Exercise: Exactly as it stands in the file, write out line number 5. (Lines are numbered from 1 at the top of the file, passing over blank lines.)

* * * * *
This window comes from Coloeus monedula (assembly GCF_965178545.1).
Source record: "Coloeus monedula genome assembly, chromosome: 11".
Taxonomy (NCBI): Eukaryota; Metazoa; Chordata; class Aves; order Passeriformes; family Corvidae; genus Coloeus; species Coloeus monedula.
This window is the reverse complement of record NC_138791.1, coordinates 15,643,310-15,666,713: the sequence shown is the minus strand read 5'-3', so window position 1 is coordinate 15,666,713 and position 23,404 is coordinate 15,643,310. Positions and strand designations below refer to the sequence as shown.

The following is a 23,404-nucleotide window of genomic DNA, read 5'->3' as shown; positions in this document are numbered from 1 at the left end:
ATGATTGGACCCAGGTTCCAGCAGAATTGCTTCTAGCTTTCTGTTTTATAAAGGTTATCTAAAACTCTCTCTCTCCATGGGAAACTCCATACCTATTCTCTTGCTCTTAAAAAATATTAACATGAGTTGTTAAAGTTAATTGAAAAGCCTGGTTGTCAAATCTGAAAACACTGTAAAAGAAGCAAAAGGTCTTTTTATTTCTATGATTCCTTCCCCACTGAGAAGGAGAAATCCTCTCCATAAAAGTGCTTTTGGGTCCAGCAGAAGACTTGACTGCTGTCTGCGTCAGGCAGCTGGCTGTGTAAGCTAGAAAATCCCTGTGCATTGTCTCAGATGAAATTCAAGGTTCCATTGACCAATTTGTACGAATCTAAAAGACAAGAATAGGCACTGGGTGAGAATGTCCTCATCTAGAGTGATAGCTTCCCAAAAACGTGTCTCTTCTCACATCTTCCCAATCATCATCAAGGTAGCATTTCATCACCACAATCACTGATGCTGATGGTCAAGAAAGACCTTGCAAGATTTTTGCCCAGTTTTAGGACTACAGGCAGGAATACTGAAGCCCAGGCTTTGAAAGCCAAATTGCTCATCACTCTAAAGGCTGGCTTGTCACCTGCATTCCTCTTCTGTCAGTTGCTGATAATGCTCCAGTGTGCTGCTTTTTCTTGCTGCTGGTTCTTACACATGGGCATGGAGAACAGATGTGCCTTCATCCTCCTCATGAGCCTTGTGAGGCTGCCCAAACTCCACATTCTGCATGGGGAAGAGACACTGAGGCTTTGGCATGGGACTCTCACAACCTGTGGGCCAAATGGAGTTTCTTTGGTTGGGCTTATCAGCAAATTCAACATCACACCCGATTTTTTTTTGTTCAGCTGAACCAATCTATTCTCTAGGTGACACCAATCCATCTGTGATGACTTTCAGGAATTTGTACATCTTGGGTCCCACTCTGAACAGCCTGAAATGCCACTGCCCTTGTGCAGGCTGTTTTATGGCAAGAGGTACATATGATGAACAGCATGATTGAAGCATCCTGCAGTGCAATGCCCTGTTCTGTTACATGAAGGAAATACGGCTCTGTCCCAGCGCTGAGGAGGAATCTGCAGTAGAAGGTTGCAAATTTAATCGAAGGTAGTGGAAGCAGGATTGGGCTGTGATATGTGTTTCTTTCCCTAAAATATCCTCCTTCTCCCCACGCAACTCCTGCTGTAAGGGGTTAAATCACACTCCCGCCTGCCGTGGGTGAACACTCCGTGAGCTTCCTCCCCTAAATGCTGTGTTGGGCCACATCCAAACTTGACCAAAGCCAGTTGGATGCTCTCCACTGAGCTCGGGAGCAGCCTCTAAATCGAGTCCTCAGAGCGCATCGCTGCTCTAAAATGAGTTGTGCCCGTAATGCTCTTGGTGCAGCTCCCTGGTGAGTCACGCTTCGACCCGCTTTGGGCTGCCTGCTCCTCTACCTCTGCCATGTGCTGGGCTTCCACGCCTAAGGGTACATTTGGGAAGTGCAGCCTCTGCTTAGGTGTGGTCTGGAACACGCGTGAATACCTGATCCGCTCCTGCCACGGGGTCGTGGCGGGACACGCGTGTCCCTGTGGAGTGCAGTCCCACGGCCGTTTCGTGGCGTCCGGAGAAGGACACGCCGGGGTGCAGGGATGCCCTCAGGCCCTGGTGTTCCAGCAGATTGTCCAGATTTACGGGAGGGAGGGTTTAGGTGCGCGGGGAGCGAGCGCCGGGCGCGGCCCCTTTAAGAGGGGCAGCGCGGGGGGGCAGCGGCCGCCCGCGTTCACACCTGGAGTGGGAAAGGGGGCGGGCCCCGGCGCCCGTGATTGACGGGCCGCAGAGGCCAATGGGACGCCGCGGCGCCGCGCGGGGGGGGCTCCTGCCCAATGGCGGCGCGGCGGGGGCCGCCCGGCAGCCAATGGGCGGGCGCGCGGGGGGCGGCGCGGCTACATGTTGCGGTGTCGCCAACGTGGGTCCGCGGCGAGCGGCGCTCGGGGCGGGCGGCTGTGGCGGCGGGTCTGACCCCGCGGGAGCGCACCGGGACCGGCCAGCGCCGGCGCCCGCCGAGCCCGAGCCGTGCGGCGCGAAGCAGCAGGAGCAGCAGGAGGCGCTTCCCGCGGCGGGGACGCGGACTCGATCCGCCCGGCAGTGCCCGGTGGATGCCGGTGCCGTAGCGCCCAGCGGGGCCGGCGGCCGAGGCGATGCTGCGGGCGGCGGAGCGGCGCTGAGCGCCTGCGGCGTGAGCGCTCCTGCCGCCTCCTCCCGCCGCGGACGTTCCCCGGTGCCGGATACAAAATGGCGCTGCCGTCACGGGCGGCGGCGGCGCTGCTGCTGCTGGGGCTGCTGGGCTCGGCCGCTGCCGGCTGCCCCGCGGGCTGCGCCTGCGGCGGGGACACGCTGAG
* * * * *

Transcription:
The following is a 23,404-nucleotide window of genomic DNA, read 5'->3' as shown; positions in this document are numbered from 1 at the left end: